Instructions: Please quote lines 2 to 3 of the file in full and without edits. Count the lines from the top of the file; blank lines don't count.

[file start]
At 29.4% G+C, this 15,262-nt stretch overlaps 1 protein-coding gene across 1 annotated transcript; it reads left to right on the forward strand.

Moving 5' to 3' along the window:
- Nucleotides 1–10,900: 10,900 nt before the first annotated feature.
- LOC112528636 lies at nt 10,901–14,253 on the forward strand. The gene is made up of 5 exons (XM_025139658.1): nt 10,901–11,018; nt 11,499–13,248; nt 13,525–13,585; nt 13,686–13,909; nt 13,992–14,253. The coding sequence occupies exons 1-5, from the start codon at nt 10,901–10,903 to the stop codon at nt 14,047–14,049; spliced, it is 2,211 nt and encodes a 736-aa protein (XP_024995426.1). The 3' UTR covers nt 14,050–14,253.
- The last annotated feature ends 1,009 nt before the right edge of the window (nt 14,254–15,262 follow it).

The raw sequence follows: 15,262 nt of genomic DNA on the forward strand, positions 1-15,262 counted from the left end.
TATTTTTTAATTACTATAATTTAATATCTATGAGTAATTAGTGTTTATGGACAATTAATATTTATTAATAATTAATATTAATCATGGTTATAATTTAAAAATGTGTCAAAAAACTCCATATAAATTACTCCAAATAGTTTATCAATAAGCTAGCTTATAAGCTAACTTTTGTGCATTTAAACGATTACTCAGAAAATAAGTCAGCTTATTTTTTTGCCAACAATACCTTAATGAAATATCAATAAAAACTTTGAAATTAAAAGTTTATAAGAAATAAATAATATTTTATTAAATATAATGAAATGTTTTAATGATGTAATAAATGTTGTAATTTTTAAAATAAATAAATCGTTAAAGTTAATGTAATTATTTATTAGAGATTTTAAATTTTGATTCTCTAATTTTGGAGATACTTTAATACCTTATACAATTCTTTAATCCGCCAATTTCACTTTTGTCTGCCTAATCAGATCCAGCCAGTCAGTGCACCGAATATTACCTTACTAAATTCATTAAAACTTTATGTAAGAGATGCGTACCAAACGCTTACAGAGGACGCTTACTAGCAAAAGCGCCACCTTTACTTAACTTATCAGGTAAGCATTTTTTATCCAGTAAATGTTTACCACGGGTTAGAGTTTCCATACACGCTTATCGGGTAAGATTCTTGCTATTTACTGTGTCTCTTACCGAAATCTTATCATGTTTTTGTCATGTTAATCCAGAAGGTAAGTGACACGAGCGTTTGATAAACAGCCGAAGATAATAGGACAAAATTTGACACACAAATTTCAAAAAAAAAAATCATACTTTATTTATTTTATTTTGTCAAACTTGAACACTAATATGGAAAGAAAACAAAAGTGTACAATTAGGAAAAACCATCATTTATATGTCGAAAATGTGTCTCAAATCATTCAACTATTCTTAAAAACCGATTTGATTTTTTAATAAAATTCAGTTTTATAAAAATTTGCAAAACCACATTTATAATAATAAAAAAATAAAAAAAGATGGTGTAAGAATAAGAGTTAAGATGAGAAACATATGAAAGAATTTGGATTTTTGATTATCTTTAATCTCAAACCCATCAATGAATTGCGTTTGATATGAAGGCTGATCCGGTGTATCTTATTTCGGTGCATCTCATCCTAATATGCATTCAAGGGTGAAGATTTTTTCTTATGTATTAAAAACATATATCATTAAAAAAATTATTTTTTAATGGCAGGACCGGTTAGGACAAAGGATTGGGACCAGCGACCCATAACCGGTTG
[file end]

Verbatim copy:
Moving 5' to 3' along the window:
- Nucleotides 1–10,900: 10,900 nt before the first annotated feature.